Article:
Lindsay Williams appreciates the value of education and the opportunities it can provide. Williams has become a familiar face to Gryphon Football players. Four years ago, she met with members of the coaching staff, who were aware of her previous work on campus focusing on student life. Their goal was to put similar tools in place so the hard-working student-athletes of the football program could have a better experience both on and off the field.
Williams took on the role of Academic Coordinator, the main objective being to support the approximately 100 student-athletes who make up the U of G varsity team each season.
She has made a significant impact in her time with the program. Pre-pandemic, it was common to see her tracking down a player at practice to discuss some schoolwork. Now, those meetings are virtual check-ins. And in an historic time when many people in all walks of life have felt the burden and limitations imposed by COVID, several Gryphons, enduring an unthinkable year without playing the game they loved since childhood, thrived in the virtual classroom.
Gryphon Football produced 19 Academic All-Canadians this past year.
“I’m so impressed with the commitment that the players had this season,” says Williams, who emphasizes that to be a successful varsity athlete, you have to be a student first. “As a coaching staff and team, we were committed to this mindset that, ‘We can’t do all of things we expected, but what we can do is focus on academics and set ourselves up for success.’
“The numbers just continue to grow.”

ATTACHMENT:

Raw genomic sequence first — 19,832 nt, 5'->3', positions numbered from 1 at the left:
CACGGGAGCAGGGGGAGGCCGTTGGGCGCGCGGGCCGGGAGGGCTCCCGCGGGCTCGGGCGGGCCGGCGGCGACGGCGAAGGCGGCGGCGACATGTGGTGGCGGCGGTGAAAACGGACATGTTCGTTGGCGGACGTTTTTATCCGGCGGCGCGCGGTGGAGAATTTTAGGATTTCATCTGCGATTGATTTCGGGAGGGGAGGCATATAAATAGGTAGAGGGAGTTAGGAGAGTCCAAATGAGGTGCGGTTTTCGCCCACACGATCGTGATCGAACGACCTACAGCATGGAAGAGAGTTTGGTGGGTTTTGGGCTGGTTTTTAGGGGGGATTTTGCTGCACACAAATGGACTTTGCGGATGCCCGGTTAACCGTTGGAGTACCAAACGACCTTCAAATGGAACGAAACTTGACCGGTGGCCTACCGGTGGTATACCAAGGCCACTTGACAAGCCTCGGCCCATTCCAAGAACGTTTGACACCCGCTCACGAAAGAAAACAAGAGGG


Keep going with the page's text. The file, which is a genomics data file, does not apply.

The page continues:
Head Coach Ryan Sheahan was thrilled to see the list of players who were able to achieve the lofty status by averaging at least 80 per cent in their courses. Coming from a demanding academic environment himself as player and coach at Queen’s University, he appreciates what this group of Gryphons has achieved, noting that five more players were within decimal points of making the Academic All-Canadian list and that 59 in total averaged over 70 per cent on the year.
“I’m extremely proud of all of our players,” says Coach Sheahan. “It’s been a challenging year and they’ve all had to persevere. Everybody has had different things to deal with during the pandemic, whether it be academic, social, economic, or otherwise. The fact that they’re still chipping away at their university degree, and helping out at home, or helping their friends, rallying around each other, just makes a coach proud.
“We had 19 players achieve 80-plus in a difficult year and that speaks volumes to the quality of people we have on our team and the excellent support structure that Lindsay Williams provides to our student-athletes.”
Receiver and Management Economics and Finance major AJ Chase was one of the 19 Academic All-Canadians. As a Gryphon Football veteran leader, Chase understands the need to balance books and football. It’s not easy. In more normal times, he points out there are small challenges to overcome daily, like being tired from practice and weighing whether to eat some junk food and watch a movie or cooking something healthy and addressing both schoolwork and game film. The combination of mental and physical stress can be overwhelming, but Chase says that if you “appreciate the struggle, it makes the grind much easier.”
This past season, the task was different.
“The message from our coaching staff was to stay healthy, stay active, focus on school, and do the best with what you’ve got,” says Chase.
“Football provides great structure for our lives and to stay on top of academics can be challenging without your regular routine. Having more time on your hands can make it more difficult to get things done because there is no pressure to squeeze in homework and studying through certain time blocks in the day. Since I had only one class that was a scheduled time, I would work on my other classes and do homework whenever I felt like it and my grades reflected that lack of scheduling at the beginning.